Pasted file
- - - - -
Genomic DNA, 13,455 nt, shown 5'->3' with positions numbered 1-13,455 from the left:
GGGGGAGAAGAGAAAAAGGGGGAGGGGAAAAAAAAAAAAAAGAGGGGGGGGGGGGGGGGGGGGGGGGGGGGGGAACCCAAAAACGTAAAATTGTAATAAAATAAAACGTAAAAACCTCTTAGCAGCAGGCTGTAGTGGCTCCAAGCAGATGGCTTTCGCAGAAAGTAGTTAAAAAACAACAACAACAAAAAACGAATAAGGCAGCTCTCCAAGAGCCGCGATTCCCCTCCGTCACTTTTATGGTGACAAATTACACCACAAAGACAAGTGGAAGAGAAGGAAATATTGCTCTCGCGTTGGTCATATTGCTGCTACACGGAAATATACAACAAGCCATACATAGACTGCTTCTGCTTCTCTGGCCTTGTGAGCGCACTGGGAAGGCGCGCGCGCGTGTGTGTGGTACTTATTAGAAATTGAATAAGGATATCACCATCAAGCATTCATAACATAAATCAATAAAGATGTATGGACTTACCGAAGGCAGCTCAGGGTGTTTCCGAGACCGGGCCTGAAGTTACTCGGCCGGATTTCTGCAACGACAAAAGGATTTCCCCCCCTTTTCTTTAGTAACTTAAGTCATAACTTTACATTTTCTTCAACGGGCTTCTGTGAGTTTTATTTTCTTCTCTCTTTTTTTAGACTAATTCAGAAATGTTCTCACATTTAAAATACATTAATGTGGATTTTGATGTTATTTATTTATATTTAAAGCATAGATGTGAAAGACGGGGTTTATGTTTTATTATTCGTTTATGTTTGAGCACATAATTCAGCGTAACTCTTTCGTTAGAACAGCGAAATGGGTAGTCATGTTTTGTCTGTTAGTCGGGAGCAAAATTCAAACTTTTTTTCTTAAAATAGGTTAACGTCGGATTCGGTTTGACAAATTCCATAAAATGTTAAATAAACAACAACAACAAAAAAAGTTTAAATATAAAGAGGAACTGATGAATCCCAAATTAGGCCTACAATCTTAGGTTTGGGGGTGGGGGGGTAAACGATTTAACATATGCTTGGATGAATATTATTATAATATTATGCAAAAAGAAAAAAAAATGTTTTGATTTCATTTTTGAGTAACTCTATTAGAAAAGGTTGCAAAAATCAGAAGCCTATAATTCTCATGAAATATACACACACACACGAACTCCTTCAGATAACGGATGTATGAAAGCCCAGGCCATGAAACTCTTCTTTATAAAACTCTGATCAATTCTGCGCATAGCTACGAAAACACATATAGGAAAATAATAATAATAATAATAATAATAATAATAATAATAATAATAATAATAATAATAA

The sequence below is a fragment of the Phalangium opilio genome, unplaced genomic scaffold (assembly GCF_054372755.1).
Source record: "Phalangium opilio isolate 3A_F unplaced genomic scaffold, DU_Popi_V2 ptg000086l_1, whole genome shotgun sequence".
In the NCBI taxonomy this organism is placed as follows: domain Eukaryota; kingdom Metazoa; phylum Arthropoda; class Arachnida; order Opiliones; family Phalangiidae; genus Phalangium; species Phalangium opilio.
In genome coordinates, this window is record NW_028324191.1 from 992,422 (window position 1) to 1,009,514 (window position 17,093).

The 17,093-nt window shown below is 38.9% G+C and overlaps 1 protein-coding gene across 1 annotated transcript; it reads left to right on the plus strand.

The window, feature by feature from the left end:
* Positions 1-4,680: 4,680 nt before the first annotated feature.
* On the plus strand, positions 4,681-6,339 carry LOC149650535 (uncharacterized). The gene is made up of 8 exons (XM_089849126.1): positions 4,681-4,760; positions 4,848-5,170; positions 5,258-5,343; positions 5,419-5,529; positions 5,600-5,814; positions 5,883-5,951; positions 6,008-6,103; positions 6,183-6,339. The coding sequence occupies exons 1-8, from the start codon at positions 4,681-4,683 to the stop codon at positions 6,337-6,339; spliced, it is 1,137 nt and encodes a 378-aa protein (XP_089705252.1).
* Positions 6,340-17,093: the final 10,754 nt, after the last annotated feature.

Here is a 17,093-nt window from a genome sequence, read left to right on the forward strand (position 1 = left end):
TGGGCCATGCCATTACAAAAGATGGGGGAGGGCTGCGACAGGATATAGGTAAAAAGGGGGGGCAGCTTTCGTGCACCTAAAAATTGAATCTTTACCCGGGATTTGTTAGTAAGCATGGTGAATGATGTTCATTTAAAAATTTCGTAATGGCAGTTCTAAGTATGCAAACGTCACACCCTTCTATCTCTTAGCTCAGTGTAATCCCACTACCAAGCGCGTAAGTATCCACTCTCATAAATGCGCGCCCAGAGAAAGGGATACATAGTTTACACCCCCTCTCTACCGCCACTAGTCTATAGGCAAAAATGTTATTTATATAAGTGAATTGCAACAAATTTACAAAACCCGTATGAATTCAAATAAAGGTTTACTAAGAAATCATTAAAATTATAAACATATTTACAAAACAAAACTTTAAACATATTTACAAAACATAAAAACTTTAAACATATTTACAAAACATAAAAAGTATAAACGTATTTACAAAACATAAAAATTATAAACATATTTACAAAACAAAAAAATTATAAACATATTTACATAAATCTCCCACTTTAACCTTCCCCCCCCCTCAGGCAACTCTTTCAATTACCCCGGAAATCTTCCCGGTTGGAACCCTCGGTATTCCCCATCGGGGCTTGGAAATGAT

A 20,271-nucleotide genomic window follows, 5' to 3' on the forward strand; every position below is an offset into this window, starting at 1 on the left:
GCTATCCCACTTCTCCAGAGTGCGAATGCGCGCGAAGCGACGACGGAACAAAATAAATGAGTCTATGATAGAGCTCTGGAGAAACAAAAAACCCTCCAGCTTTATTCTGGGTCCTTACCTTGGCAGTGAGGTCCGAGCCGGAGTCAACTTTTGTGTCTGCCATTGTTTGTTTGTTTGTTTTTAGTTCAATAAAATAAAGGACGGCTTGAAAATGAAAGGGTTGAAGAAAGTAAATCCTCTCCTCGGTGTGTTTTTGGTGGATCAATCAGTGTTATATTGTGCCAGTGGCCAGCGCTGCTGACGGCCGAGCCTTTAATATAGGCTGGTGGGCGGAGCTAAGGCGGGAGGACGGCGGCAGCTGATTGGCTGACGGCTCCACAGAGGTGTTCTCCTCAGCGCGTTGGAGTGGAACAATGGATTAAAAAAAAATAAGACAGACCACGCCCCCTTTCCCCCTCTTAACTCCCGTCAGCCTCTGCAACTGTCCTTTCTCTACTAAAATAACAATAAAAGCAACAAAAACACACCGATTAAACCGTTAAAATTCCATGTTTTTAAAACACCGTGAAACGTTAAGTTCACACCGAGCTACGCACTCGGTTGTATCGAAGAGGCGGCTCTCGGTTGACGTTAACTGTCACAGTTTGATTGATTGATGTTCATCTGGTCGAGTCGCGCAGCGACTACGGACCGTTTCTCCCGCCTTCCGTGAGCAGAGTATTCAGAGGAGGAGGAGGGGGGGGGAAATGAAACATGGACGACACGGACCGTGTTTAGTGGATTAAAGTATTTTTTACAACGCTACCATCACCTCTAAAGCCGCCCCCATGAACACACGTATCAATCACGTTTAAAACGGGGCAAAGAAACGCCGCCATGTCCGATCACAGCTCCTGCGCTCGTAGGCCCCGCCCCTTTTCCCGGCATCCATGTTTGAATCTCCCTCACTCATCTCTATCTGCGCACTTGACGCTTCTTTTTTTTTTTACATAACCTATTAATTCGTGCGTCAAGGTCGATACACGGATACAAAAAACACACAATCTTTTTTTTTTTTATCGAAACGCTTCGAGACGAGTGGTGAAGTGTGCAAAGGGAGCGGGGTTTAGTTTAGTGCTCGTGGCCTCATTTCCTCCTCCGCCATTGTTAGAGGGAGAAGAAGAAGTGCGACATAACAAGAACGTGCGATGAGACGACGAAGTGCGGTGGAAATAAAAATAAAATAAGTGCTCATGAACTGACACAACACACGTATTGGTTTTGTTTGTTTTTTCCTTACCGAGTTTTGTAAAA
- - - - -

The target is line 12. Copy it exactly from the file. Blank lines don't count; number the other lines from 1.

Here is a 17,093-nt window from a genome sequence, read left to right on the forward strand (position 1 = left end):